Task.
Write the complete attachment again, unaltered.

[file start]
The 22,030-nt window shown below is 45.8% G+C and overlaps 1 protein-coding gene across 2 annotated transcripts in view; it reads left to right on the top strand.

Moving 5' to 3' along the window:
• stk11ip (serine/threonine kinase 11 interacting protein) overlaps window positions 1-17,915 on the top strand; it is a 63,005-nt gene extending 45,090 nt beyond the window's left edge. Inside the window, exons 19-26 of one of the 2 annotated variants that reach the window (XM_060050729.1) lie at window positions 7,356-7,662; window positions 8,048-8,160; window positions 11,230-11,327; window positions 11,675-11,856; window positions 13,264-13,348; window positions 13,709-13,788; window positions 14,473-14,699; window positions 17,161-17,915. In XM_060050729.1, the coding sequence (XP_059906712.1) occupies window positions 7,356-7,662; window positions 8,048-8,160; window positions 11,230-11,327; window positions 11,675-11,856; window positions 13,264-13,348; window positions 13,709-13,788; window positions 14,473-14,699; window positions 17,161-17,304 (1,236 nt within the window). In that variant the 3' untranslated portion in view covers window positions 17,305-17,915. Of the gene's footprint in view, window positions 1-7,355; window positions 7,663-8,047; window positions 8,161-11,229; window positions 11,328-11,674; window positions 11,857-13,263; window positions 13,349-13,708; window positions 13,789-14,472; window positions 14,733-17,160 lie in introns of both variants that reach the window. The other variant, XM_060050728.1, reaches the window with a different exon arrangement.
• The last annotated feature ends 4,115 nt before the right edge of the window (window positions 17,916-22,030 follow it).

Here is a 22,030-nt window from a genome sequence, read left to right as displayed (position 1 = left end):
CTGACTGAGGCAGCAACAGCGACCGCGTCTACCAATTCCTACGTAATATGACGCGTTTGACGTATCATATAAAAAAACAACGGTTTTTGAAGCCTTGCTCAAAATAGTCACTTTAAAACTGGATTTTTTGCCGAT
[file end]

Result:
The 22,030-nt window shown below is 45.8% G+C and overlaps 1 protein-coding gene across 2 annotated transcripts in view; it reads left to right on the top strand.

Moving 5' to 3' along the window:
• stk11ip (serine/threonine kinase 11 interacting protein) overlaps window positions 1-17,915 on the top strand; it is a 63,005-nt gene extending 45,090 nt beyond the window's left edge. Inside the window, exons 19-26 of one of the 2 annotated variants that reach the window (XM_060050729.1) lie at window positions 7,356-7,662; window positions 8,048-8,160; window positions 11,230-11,327; window positions 11,675-11,856; window positions 13,264-13,348; window positions 13,709-13,788; window positions 14,473-14,699; window positions 17,161-17,915. In XM_060050729.1, the coding sequence (XP_059906712.1) occupies window positions 7,356-7,662; window positions 8,048-8,160; window positions 11,230-11,327; window positions 11,675-11,856; window positions 13,264-13,348; window positions 13,709-13,788; window positions 14,473-14,699; window positions 17,161-17,304 (1,236 nt within the window). In that variant the 3' untranslated portion in view covers window positions 17,305-17,915. Of the gene's footprint in view, window positions 1-7,355; window positions 7,663-8,047; window positions 8,161-11,229; window positions 11,328-11,674; window positions 11,857-13,263; window positions 13,349-13,708; window positions 13,789-14,472; window positions 14,733-17,160 lie in introns of both variants that reach the window. The other variant, XM_060050728.1, reaches the window with a different exon arrangement.
• The last annotated feature ends 4,115 nt before the right edge of the window (window positions 17,916-22,030 follow it).

Here is a 22,030-nt window from a genome sequence, read left to right as displayed (position 1 = left end):
CTGACTGAGGCAGCAACAGCGACCGCGTCTACCAATTCCTACGTAATATGACGCGTTTGACGTATCATATAAAAAAACAACGGTTTTTGAAGCCTTGCTCAAAATAGTCACTTTAAAACTGGATTTTTTGCCGAT